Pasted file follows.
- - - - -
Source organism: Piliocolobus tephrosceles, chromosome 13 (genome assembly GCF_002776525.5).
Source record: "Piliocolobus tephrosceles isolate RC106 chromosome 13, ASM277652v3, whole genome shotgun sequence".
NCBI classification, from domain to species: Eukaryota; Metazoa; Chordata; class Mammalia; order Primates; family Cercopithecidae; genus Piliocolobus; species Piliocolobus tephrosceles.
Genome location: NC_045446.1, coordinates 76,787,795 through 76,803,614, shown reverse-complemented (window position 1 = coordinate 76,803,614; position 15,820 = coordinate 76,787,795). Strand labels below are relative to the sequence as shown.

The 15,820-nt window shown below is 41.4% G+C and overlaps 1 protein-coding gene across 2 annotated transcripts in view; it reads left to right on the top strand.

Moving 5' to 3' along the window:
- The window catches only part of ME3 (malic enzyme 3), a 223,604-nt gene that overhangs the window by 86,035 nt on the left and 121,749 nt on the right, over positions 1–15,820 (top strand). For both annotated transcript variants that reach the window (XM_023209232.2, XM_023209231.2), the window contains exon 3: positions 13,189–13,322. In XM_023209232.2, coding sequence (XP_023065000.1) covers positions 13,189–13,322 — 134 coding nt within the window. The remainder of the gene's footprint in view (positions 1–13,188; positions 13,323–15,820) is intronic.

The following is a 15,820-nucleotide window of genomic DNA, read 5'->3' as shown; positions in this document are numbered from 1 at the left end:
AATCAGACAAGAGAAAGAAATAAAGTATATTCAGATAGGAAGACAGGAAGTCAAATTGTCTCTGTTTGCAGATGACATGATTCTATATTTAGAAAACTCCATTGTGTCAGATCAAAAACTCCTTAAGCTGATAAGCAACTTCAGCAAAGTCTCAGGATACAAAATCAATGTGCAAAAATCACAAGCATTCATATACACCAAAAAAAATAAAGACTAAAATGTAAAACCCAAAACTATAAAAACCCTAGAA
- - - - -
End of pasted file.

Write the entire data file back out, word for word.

Source organism: Piliocolobus tephrosceles, chromosome 13 (genome assembly GCF_002776525.5).
Source record: "Piliocolobus tephrosceles isolate RC106 chromosome 13, ASM277652v3, whole genome shotgun sequence".
NCBI classification, from domain to species: Eukaryota; Metazoa; Chordata; class Mammalia; order Primates; family Cercopithecidae; genus Piliocolobus; species Piliocolobus tephrosceles.
Genome location: NC_045446.1, coordinates 76,787,795 through 76,803,614, shown reverse-complemented (window position 1 = coordinate 76,803,614; position 15,820 = coordinate 76,787,795). Strand labels below are relative to the sequence as shown.

The 15,820-nt window shown below is 41.4% G+C and overlaps 1 protein-coding gene across 2 annotated transcripts in view; it reads left to right on the top strand.

Moving 5' to 3' along the window:
- The window catches only part of ME3 (malic enzyme 3), a 223,604-nt gene that overhangs the window by 86,035 nt on the left and 121,749 nt on the right, over positions 1–15,820 (top strand). For both annotated transcript variants that reach the window (XM_023209232.2, XM_023209231.2), the window contains exon 3: positions 13,189–13,322. In XM_023209232.2, coding sequence (XP_023065000.1) covers positions 13,189–13,322 — 134 coding nt within the window. The remainder of the gene's footprint in view (positions 1–13,188; positions 13,323–15,820) is intronic.

The following is a 15,820-nucleotide window of genomic DNA, read 5'->3' as shown; positions in this document are numbered from 1 at the left end:
AATCAGACAAGAGAAAGAAATAAAGTATATTCAGATAGGAAGACAGGAAGTCAAATTGTCTCTGTTTGCAGATGACATGATTCTATATTTAGAAAACTCCATTGTGTCAGATCAAAAACTCCTTAAGCTGATAAGCAACTTCAGCAAAGTCTCAGGATACAAAATCAATGTGCAAAAATCACAAGCATTCATATACACCAAAAAAAATAAAGACTAAAATGTAAAACCCAAAACTATAAAAACCCTAGAA